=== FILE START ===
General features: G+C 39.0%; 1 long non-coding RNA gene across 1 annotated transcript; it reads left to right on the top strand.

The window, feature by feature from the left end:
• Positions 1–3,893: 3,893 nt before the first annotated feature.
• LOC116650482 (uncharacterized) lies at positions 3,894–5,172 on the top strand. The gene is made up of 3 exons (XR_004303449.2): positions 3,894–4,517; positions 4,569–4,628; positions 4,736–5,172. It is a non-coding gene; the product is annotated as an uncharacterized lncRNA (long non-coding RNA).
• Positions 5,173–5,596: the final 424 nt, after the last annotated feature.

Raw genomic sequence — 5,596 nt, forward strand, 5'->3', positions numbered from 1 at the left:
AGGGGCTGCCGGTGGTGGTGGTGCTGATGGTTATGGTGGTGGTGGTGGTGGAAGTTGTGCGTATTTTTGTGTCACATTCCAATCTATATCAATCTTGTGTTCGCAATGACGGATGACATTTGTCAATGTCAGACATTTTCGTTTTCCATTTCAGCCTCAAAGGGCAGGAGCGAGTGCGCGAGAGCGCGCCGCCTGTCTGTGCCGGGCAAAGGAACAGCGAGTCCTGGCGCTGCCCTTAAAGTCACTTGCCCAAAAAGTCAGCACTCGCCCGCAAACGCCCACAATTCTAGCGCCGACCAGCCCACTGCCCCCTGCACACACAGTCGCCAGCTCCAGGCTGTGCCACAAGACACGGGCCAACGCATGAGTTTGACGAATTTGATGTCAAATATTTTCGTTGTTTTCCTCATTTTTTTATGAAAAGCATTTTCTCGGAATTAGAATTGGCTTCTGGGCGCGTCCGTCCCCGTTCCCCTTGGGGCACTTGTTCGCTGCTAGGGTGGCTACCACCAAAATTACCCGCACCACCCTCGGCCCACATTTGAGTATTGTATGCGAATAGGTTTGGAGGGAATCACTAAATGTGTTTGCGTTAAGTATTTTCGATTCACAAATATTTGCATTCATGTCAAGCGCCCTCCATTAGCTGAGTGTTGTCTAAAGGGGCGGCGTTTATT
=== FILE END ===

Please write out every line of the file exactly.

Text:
General features: G+C 39.0%; 1 long non-coding RNA gene across 1 annotated transcript; it reads left to right on the top strand.

The window, feature by feature from the left end:
• Positions 1–3,893: 3,893 nt before the first annotated feature.
• LOC116650482 (uncharacterized) lies at positions 3,894–5,172 on the top strand. The gene is made up of 3 exons (XR_004303449.2): positions 3,894–4,517; positions 4,569–4,628; positions 4,736–5,172. It is a non-coding gene; the product is annotated as an uncharacterized lncRNA (long non-coding RNA).
• Positions 5,173–5,596: the final 424 nt, after the last annotated feature.

Raw genomic sequence — 5,596 nt, forward strand, 5'->3', positions numbered from 1 at the left:
AGGGGCTGCCGGTGGTGGTGGTGCTGATGGTTATGGTGGTGGTGGTGGTGGAAGTTGTGCGTATTTTTGTGTCACATTCCAATCTATATCAATCTTGTGTTCGCAATGACGGATGACATTTGTCAATGTCAGACATTTTCGTTTTCCATTTCAGCCTCAAAGGGCAGGAGCGAGTGCGCGAGAGCGCGCCGCCTGTCTGTGCCGGGCAAAGGAACAGCGAGTCCTGGCGCTGCCCTTAAAGTCACTTGCCCAAAAAGTCAGCACTCGCCCGCAAACGCCCACAATTCTAGCGCCGACCAGCCCACTGCCCCCTGCACACACAGTCGCCAGCTCCAGGCTGTGCCACAAGACACGGGCCAACGCATGAGTTTGACGAATTTGATGTCAAATATTTTCGTTGTTTTCCTCATTTTTTTATGAAAAGCATTTTCTCGGAATTAGAATTGGCTTCTGGGCGCGTCCGTCCCCGTTCCCCTTGGGGCACTTGTTCGCTGCTAGGGTGGCTACCACCAAAATTACCCGCACCACCCTCGGCCCACATTTGAGTATTGTATGCGAATAGGTTTGGAGGGAATCACTAAATGTGTTTGCGTTAAGTATTTTCGATTCACAAATATTTGCATTCATGTCAAGCGCCCTCCATTAGCTGAGTGTTGTCTAAAGGGGCGGCGTTTATT